- Modelling of physiological systems Medical device design Microvascular flows Control systems Systems engineering Signal processing Optimisation
Current PhD Students
Andrew Chipperfield graduated with a BSc(Hons) in Computer Systems Engineering from University College of North Wales, Bangor, in 1989. In 1995 he obtained his PhD on computer aided control systems design in the Department of Automatic Control and Systems at the University of Sheffield as a research assistant. After spending three years as a research fellow in the Rolls Royce University Technology Centre for Systems and Control he was appointed lecturer in aerospace and control engineering. In 2002 he joined Southampton as a senior lecturer in computational methods.
His research interests are broadly in the fields of applying modelling, optimisation and control to real-world problems. An early example being the creation of the Genetic Algorithm Toolbox for Matlab which has been in use at 500+ industrial and academic sites worldwide, most notably helping NASA reduce the landing footprint of the Mars Pathfinder. In particular, multiobjective optimization techniques developed with Fleming (Sheffield) have been successfully applied to a wide range of problem domains from drug discovery (GlaxoSmithKline) and process scheduling (Beetson Clark) to system identification and control system optimization (Rolls Royce, BAE Systems, QinetiQ, DSTL). Previous research projects have include life-cycle cost modelling for UAV design using multiple simulation and modelling strategies and the use of mathematical modelling in large-scale data management for health monitoring and prognostics in helicopter fleet management (GE Aviation). Other collaborations have included the design of controllers for solar-thermal power generation (Tsang and Man, HK City University), optimisation in robust control (Whidborne, Cranfield)  and the control of novel agile UAVs (VTOL Technologies and MoD).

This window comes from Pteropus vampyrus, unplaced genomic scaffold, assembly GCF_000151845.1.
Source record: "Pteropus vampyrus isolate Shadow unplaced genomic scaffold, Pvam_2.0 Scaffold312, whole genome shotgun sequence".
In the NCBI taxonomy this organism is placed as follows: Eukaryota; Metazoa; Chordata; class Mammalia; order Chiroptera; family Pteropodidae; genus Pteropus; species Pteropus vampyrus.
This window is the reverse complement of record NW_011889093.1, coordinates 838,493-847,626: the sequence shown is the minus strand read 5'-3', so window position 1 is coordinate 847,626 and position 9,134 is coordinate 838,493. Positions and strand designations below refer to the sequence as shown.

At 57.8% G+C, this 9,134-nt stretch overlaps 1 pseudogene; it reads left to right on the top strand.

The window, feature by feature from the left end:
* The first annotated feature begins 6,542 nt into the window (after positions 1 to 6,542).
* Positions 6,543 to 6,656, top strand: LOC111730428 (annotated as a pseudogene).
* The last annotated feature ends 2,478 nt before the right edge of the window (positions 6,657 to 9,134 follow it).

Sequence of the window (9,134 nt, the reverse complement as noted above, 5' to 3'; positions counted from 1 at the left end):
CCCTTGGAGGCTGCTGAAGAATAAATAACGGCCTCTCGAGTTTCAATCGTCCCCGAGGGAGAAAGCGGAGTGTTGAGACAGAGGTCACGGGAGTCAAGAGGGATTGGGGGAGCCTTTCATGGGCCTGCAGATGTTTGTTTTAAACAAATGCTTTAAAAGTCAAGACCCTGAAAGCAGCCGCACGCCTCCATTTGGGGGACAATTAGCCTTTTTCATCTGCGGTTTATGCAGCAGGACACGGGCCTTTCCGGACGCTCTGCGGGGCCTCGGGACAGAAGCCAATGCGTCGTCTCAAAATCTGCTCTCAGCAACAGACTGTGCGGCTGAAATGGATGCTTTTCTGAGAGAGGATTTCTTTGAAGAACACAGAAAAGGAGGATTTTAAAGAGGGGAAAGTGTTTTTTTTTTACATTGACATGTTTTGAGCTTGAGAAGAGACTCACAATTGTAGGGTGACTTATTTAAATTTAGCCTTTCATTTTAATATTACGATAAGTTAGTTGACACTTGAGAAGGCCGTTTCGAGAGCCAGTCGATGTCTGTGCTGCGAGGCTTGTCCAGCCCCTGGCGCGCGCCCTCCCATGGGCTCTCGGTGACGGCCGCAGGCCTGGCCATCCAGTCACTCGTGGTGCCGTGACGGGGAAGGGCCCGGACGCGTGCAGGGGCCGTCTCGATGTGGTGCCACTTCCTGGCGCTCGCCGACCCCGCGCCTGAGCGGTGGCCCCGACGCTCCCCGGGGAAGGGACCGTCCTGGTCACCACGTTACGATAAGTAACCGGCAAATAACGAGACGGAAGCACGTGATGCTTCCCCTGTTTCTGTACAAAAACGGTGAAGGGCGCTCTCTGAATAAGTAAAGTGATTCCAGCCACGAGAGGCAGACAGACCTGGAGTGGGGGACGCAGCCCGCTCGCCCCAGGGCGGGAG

His current research is primarily focused on applying these systems engineering techniques to problems in biomedical and clinical science. He works closely with colleagues in medicine in Southampton and elsewhere and focuses on diabetes, metabolic syndrome and obesity. This work has been supported by EPSRC, Diabetes UK and industrial sponsorship.